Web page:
Advance Directives, Autonomy and the Refusal of Life-Sustaining Medical Treatment
PhD by Publication, Queensland University of Technology, 2011
204 Pages Posted: 18 Jul 2016
Date Written: 2011
As Australian society is ageing, individuals are increasingly concerned about managing their future, including making decisions about the medical treatment they may wish to receive or refuse if they lose decision-making capacity. To date, there has been relatively little research into the extent to which legal regulation allows competent adults to make advance refusals of life-sustaining medical treatment that will bind health professionals and others when a decision needs to be made at a future time. This thesis aims to fill this gap in the research by presenting the results of research into the legal regulation of advance directives that refuse life-sustaining medical treatment. In the five papers that comprise this thesis, the law that governs this area is examined, and the ethical principle of autonomy is used to critically evaluate that law. The principal finding of this research is that the current scheme of regulation is ineffective to adequately promote the right of a competent adult to make binding advance directives about refusal of medical treatment. The research concludes that legislation should be enacted to enable individuals to complete an advance directive, only imposing restrictions to the extent that this is necessary to promote individual autonomy. The thesis first examines the principle of autonomy upon which the common law (and some statutory law) is expressed to be based, to determine whether that principle is an appropriate one to underpin regulation. 1 The finding of the research is that autonomy can be justified as an organising principle on a number of grounds: it is consistent with the values of a liberal democracy; over recent decades, it is a principle that has been even more prominent within the discipline of medical ethics; and it is the principle which underpins the legal regulation of a related topic, namely the contemporaneous refusal of medical treatment. Next, the thesis reviews the common law to determine whether it effectively achieves the goal of promoting autonomy by allowing a competent adult to make an advance directive refusing treatment that will operate if he or she later loses decision-making capacity. 2 This research finds that conunon law doctrine, as espoused by the judiciary, prioritises individual choice by recognising valid advance directives that refuse treatment as binding. However, the research also concludes that the common law, as applied by the judiciary in some cases, may not be effective to promote individual autonomy, as there have been a number of circumstances where advance directives that refuse treatment have not been followed. The thesis then examines the statutory regimes in Australia that regulate advance directives, with a focus on the regulation of advance refusals of life-sustaining medical treatment.3 This review commences with an examination ofparliamentary debates to establish why legislation was thought to be necessary. It then provides a detailed review of all of the statutory regimes, the extent to which the legislation regulates the form of advance directives, and the circumstances in which they can be completed, will operate and can be ignored by medical professionals. The research finds that legislation was enacted mainly to clarify the common law and bring a level of certainty to the field. Legislative regimes were thought to provide medical professionals with the assurance that compliance with an advance directive that refuses life-sustaining medical treatment will not expose them to legal sanction. However, the research also finds that the legislation places so many restrictions on when an advance directive refusing treatment can be made, or will operate, that they have not been successful in promoting individual autonomy.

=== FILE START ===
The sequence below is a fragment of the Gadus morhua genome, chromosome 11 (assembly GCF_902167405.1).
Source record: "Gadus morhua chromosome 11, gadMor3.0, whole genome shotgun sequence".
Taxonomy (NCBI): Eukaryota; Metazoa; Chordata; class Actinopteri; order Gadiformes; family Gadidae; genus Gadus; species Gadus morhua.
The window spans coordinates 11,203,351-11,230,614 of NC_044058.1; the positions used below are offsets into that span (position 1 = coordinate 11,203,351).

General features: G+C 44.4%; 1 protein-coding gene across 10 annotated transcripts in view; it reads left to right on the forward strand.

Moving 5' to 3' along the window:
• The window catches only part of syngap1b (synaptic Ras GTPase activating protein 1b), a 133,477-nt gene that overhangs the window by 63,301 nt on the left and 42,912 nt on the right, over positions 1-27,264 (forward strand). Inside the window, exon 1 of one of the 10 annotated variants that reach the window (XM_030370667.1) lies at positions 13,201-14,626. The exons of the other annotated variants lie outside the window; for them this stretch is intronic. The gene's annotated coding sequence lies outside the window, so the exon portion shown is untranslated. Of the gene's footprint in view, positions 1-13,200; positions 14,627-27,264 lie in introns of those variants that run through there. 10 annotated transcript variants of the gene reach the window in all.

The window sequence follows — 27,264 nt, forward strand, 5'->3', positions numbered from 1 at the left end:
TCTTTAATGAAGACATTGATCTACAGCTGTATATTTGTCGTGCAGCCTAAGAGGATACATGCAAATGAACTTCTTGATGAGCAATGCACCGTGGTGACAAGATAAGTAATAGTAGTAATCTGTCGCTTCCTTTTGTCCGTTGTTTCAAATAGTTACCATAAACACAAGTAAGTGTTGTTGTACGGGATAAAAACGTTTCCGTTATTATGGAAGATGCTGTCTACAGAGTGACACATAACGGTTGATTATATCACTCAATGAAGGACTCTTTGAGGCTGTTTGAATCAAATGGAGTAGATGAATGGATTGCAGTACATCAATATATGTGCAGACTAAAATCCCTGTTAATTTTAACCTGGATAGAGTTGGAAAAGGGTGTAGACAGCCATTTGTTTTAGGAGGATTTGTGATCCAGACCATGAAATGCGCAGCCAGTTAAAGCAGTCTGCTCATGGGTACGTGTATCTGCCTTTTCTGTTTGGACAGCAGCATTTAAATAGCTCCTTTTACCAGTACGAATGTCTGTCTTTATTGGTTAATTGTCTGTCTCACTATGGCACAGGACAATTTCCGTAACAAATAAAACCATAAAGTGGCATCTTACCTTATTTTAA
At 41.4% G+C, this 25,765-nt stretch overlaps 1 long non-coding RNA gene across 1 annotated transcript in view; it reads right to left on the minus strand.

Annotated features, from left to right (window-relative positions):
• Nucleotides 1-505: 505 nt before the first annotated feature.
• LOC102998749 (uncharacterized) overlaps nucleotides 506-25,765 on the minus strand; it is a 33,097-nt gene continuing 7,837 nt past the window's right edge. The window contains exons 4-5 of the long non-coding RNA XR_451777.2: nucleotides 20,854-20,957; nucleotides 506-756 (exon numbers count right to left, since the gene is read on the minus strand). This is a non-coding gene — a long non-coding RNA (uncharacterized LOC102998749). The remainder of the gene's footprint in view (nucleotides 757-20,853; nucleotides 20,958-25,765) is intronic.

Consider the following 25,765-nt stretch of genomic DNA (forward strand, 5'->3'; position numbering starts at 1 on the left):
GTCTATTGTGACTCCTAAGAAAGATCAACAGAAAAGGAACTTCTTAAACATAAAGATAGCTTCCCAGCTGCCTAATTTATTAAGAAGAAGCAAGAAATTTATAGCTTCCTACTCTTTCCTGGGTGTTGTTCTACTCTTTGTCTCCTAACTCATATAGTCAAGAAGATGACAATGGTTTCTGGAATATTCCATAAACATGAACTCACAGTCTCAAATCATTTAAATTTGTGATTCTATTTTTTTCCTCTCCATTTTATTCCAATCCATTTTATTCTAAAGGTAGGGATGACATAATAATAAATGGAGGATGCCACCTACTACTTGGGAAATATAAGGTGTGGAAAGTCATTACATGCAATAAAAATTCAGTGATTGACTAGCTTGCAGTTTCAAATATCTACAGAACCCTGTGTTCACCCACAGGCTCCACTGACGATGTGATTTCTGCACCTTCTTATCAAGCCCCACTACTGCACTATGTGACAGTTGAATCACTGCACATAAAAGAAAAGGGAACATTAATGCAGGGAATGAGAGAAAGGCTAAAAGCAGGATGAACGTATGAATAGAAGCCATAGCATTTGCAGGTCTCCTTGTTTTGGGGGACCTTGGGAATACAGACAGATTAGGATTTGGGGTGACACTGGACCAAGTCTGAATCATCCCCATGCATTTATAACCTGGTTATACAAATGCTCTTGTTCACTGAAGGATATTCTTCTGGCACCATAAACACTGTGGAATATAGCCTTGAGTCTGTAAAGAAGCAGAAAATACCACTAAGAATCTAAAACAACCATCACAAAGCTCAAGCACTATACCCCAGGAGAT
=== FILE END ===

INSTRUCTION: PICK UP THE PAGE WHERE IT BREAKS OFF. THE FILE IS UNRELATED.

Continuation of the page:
Suggested Citation: Suggested Citation